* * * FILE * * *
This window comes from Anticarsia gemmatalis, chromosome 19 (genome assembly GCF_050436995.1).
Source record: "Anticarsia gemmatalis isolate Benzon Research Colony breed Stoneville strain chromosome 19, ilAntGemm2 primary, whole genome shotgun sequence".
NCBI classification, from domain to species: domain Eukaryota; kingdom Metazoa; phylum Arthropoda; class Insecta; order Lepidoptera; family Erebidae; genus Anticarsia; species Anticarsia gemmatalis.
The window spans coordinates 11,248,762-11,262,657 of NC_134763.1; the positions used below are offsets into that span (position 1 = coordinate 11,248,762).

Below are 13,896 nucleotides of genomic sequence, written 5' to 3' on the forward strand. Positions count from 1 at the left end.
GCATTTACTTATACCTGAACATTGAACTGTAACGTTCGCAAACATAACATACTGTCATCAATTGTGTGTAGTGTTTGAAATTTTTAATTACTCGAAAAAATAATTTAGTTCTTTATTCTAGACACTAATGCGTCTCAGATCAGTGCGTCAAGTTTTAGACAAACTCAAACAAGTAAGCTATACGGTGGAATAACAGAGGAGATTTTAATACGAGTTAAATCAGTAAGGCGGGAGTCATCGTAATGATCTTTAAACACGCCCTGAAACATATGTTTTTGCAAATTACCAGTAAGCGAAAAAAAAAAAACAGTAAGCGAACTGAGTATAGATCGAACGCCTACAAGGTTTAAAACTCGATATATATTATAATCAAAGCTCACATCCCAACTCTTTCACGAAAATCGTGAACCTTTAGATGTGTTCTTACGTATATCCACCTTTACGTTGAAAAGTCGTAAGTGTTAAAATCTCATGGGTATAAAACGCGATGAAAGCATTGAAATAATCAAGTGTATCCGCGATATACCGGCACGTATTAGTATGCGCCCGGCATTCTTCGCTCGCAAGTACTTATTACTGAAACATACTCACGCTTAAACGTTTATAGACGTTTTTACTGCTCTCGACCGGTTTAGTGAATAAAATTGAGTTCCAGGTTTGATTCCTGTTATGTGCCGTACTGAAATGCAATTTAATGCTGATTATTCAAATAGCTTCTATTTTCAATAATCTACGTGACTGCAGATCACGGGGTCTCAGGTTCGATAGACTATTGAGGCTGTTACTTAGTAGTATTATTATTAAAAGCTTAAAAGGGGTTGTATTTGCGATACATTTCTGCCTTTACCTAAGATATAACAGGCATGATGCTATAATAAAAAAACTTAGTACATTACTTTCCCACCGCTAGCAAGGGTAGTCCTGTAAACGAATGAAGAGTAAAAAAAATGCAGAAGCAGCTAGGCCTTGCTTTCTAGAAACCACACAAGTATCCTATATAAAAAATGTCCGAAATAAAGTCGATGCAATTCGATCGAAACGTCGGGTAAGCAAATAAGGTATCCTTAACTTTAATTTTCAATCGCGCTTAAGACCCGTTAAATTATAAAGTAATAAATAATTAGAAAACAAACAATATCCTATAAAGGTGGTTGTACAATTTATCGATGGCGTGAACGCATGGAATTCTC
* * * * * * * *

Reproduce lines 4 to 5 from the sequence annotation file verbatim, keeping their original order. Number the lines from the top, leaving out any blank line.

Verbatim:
The window spans coordinates 11,248,762-11,262,657 of NC_134763.1; the positions used below are offsets into that span (position 1 = coordinate 11,248,762).

Below are 13,896 nucleotides of genomic sequence, written 5' to 3' on the forward strand. Positions count from 1 at the left end.